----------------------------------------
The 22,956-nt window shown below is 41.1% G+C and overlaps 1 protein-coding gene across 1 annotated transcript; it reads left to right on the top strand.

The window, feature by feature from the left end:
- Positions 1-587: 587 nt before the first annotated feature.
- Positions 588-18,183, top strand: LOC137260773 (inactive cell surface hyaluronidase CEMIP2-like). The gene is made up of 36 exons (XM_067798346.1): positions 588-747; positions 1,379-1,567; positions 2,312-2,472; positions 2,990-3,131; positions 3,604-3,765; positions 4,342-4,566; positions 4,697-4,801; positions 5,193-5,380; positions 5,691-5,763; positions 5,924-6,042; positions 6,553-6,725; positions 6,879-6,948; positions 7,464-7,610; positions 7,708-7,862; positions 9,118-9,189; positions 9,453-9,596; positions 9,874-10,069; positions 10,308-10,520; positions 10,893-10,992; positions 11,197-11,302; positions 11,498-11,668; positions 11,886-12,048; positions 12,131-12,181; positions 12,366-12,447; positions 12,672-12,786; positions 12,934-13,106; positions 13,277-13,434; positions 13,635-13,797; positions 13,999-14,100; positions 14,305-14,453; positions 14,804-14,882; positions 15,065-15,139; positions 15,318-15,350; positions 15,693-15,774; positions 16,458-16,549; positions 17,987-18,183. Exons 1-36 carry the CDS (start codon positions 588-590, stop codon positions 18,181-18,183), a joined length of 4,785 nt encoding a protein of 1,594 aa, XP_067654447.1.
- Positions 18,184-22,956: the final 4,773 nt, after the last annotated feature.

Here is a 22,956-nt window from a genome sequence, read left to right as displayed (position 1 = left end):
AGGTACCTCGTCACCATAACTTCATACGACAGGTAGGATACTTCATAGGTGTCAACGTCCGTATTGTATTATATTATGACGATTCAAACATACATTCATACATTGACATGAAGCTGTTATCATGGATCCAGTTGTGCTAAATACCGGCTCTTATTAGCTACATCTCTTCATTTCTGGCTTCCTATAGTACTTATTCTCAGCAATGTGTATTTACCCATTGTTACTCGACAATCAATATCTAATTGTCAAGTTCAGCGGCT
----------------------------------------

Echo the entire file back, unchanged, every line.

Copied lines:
The 22,956-nt window shown below is 41.1% G+C and overlaps 1 protein-coding gene across 1 annotated transcript; it reads left to right on the top strand.

The window, feature by feature from the left end:
- Positions 1-587: 587 nt before the first annotated feature.
- Positions 588-18,183, top strand: LOC137260773 (inactive cell surface hyaluronidase CEMIP2-like). The gene is made up of 36 exons (XM_067798346.1): positions 588-747; positions 1,379-1,567; positions 2,312-2,472; positions 2,990-3,131; positions 3,604-3,765; positions 4,342-4,566; positions 4,697-4,801; positions 5,193-5,380; positions 5,691-5,763; positions 5,924-6,042; positions 6,553-6,725; positions 6,879-6,948; positions 7,464-7,610; positions 7,708-7,862; positions 9,118-9,189; positions 9,453-9,596; positions 9,874-10,069; positions 10,308-10,520; positions 10,893-10,992; positions 11,197-11,302; positions 11,498-11,668; positions 11,886-12,048; positions 12,131-12,181; positions 12,366-12,447; positions 12,672-12,786; positions 12,934-13,106; positions 13,277-13,434; positions 13,635-13,797; positions 13,999-14,100; positions 14,305-14,453; positions 14,804-14,882; positions 15,065-15,139; positions 15,318-15,350; positions 15,693-15,774; positions 16,458-16,549; positions 17,987-18,183. Exons 1-36 carry the CDS (start codon positions 588-590, stop codon positions 18,181-18,183), a joined length of 4,785 nt encoding a protein of 1,594 aa, XP_067654447.1.
- Positions 18,184-22,956: the final 4,773 nt, after the last annotated feature.

Here is a 22,956-nt window from a genome sequence, read left to right as displayed (position 1 = left end):
AGGTACCTCGTCACCATAACTTCATACGACAGGTAGGATACTTCATAGGTGTCAACGTCCGTATTGTATTATATTATGACGATTCAAACATACATTCATACATTGACATGAAGCTGTTATCATGGATCCAGTTGTGCTAAATACCGGCTCTTATTAGCTACATCTCTTCATTTCTGGCTTCCTATAGTACTTATTCTCAGCAATGTGTATTTACCCATTGTTACTCGACAATCAATATCTAATTGTCAAGTTCAGCGGCT